Sentara takes part in national heart study

Published 9:59 pm Saturday, March 24, 2012

Researchers at Sentara Cardiovascular Research Institute are among the top enrollers among 69 leading heart centers in the U.S. involved in a clinical trial designed to use a new investigational device to evaluate the safety and efficacy of a physician-directed patient self-management system.

The purpose of the study is to determine if an implantable device, smaller than a smart phone, can effectively monitor the pressure in the left atrium of the heart and manage the patient’s medications to reduce episodes of heart failure.

Heart failure is a chronic condition in which the heart is not pumping as well as it should. Clinicians commonly use the symptoms of heart failure, such as fatigue or shortness of breath, to determine a heart failure patient’s status and need for treatment.

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Left atrial pressure is considered an excellent indicator of status, providing the most objective measure. Changes in left atrial pressure occur before fluid retention and worsening of heart failure symptoms.

In this research study, the device is implanted just under the skin in the chest with wires connected to the heart in half of the study patients. This device records left atrial pressure, and a hand-held monitor collects that information, transmits the information to doctors and nurses at the study center over regular phone lines, and directs patients to take medicines or make lifestyle changes as needed.

The study is designed to ask patients to increase heart failure medicines to relieve symptoms before they occur.

The study (called Left Atrial Pressure Monitoring to Optimize Heart Failure Therapy (LAPTOP-HF), is designed to evaluate the rate of heart failure episodes and hospitalizations among the treatment group of heart failure patients and the control group.

“We want to find the body’s earliest warning of a heart failure episode even before a patient feels bad or exhibits classic signs of distress like swelling. Our hope is to be able to treat these patients at home, well before a patient needs to come to the hospital,” said cardiologist John Herre, M.D., principal investigator and co-medical director at Sentara Cardiovascular Research Institute.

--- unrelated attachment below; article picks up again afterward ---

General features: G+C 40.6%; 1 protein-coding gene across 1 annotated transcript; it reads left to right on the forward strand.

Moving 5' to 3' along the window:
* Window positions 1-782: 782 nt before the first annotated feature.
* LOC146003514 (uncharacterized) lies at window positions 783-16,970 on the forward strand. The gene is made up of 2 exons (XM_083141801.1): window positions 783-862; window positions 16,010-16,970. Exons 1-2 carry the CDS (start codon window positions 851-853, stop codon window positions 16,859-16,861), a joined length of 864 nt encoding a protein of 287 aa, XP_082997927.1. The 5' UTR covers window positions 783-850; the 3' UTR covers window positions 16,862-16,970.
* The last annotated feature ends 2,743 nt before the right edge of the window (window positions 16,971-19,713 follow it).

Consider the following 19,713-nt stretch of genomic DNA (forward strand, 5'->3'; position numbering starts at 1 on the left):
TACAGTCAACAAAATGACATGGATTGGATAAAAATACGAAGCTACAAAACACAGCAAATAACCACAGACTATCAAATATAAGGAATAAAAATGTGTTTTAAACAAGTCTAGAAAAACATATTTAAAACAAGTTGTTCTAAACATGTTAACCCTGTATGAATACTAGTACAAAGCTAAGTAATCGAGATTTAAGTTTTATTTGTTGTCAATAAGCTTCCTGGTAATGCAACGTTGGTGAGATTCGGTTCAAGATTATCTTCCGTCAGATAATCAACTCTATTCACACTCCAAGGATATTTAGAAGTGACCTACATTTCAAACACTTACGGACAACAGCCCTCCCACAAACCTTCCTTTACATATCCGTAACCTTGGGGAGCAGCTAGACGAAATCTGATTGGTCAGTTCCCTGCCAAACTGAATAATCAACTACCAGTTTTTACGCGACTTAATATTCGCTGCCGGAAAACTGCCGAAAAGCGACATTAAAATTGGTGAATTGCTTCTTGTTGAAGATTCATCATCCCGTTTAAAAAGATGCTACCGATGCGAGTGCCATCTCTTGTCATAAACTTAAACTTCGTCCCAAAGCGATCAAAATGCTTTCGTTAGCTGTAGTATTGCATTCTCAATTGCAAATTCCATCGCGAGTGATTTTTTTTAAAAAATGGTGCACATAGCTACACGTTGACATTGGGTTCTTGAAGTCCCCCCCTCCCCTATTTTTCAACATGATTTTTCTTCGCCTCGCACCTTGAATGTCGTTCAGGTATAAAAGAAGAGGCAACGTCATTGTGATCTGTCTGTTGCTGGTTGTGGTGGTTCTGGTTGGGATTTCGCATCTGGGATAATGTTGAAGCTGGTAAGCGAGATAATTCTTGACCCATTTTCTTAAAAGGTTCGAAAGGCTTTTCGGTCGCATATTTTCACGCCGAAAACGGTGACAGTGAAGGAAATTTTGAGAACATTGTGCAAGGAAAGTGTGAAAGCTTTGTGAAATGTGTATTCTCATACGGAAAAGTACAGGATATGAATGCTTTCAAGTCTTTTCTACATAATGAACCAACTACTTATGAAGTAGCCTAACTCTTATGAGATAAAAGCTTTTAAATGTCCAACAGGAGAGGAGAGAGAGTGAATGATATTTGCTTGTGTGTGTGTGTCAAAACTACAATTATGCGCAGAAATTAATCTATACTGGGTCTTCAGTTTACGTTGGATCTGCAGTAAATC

According to the American Journal of Cardiology, heart failure affects about 4.5 million people in the U.S., and about more than 75 percent of these patients are older than 65. Heart failure accounts for more than 11 million doctor’s visits and 3.5 million hospitalizations per year. Annually, it is estimated that heart failure costs $25-40 billion. The estimates do not include indirect costs such as loss of productivity.

Sentara is among the top enrolling heart centers in the country for the study. Participants are 18 years or older, have congestive heart failure, are taking related medications and have experienced at least one hospitalization within 12 months or have a chronically elevated BNP level. Participation in the study lasts about five years.

For more information about the study and eligibility, visit www.clinicaltrials.gov. The study identifier is NCT01121107.